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Optics

More Optics

Traveling Light

'Tis said that light travels in straight lines. 'Tis true, but that rule is honored more in the breach than in the observance. There are many ways to leave the straight and narrow. The line between me and the sun curved at sunrise and sunset. The same goes for the moon, when it sinks below the horizon and remains visible a while longer. Light turns sharply as it goes through my window, and again when it enters my eye. That fish in the lake is not where he seems to be, and the soda straw is not really bent.

We drive along a blacktop road, but it reflects sky light. At such an angle it reflects half of the light that strikes it. The other half is absorbed in the asphalt. A poor photon in the wrong half says, "why me?"

You see, all of the neg-pos in a photon is on one plane. An ordinary light source sends out photons whose planes are in all orientations. Some photons have planes that are somewhat horizontal. Others have planes that are more like vertical.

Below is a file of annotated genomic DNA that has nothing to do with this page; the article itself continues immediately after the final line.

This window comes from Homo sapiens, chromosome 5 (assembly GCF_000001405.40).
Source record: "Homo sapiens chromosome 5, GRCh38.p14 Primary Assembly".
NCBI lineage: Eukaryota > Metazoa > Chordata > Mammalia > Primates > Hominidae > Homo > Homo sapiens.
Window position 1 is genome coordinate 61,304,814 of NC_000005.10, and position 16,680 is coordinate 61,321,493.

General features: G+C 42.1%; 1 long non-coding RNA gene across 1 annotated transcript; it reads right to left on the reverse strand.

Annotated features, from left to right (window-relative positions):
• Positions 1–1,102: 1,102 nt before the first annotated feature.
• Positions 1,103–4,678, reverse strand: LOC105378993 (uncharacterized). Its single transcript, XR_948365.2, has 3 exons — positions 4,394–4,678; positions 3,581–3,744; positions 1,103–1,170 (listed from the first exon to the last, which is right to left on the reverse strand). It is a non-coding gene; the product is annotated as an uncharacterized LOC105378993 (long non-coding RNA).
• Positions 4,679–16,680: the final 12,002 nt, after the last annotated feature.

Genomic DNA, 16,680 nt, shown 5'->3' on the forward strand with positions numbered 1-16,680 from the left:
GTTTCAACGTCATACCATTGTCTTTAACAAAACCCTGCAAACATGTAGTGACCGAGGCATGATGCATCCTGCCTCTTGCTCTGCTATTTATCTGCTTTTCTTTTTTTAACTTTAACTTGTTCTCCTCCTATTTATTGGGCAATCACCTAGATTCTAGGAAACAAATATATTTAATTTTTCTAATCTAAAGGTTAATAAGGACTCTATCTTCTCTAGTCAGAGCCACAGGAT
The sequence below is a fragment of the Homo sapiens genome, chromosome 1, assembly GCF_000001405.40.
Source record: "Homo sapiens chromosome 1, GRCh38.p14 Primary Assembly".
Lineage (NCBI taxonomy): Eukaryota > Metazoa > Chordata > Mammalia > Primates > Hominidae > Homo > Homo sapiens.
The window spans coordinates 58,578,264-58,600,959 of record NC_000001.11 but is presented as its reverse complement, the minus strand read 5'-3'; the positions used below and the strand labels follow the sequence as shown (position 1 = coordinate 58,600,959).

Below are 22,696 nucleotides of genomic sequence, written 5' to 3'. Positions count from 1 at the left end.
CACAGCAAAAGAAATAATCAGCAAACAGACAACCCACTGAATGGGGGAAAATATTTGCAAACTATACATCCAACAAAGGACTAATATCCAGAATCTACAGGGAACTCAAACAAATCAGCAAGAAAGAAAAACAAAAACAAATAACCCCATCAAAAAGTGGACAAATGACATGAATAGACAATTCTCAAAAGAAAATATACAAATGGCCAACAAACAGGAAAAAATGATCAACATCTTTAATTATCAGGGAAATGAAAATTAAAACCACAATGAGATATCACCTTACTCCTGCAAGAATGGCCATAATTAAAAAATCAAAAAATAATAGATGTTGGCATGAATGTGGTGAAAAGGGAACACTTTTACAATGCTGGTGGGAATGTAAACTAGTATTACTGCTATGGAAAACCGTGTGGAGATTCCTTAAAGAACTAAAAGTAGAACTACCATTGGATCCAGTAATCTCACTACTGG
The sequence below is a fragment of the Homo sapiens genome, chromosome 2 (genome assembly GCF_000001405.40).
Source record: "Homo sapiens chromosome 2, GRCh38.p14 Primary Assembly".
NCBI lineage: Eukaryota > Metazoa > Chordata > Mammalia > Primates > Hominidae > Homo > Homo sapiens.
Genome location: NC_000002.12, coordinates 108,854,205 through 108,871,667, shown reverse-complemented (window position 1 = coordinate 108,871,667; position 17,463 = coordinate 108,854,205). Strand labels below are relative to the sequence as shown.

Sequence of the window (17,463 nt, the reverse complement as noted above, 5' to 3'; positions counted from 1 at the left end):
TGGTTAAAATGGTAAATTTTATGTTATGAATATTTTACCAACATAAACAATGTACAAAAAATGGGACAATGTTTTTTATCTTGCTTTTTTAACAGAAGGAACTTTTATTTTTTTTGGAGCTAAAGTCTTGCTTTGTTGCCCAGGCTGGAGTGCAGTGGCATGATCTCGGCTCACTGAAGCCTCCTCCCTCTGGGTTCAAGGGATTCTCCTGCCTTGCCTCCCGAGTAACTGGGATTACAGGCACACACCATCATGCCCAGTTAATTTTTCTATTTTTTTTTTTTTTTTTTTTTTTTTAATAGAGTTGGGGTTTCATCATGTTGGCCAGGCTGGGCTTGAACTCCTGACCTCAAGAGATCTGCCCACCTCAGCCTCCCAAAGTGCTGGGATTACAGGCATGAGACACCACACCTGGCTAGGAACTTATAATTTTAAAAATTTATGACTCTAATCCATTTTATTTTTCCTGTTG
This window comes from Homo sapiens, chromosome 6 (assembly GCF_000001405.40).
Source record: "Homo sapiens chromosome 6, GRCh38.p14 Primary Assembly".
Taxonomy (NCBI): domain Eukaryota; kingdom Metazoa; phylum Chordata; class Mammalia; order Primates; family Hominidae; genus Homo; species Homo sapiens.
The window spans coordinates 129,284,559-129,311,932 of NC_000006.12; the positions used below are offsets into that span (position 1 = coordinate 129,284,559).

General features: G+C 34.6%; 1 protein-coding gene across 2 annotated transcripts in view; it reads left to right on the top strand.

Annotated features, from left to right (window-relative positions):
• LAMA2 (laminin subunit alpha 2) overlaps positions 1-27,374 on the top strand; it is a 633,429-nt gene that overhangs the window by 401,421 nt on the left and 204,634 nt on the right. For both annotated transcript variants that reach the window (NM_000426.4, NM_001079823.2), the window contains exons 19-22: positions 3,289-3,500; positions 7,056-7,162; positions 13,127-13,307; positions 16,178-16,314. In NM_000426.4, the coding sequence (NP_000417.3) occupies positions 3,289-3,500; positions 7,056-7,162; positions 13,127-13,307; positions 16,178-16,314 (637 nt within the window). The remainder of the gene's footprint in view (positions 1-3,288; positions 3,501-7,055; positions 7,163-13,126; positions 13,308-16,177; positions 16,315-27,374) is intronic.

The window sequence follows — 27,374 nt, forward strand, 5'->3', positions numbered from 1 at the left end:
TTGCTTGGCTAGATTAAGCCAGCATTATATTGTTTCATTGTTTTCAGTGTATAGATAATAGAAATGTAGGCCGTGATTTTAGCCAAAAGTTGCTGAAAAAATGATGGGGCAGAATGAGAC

Those photons whose planes are nearly vertical, will have one of the charges hitting the road an instant sooner than its partner charge. The one that hits first is stopped, while the other charge is caused to trip, change course, and be absorbed in the opaque substance of the road.

Those photons whose planes are nearly parallel to the roadway, strike the ground with neg and pos at the same time, causing the photon to bounce. Since there is no transfer of neg-pos from the photon to the ground, there is no alteration of the energy of the photon, so it bounces on an angle exactly equal to the angle of incidence.

If anything other than a neg-pos pair bounces, it gains or loses energy, depending on which party to the collision is more stubborn. The party that gains the energy, receives neg-pos from the loser. A neg-pos pair is incapable of gaining or receiving anyhing smaller than itself, because there is nothing smaller. That is why a moving neg-pos pair is always traveling at the speed of light.

We digressed while the photon bounced. All the reflected photons have planes that are nearly parallel to the ground. That is polarized light, and the ground was its polarizer. That is why some drivers wear glasses that are polarized with planes that are vertical. The horizontally polarized glare can't pass through those glasses.

Look across any table top. The smaller the angle between your line of sight and the surface, the more reflection you see.

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THE RADIATION OF LIGHT

The source of visible light is the electron of an atom.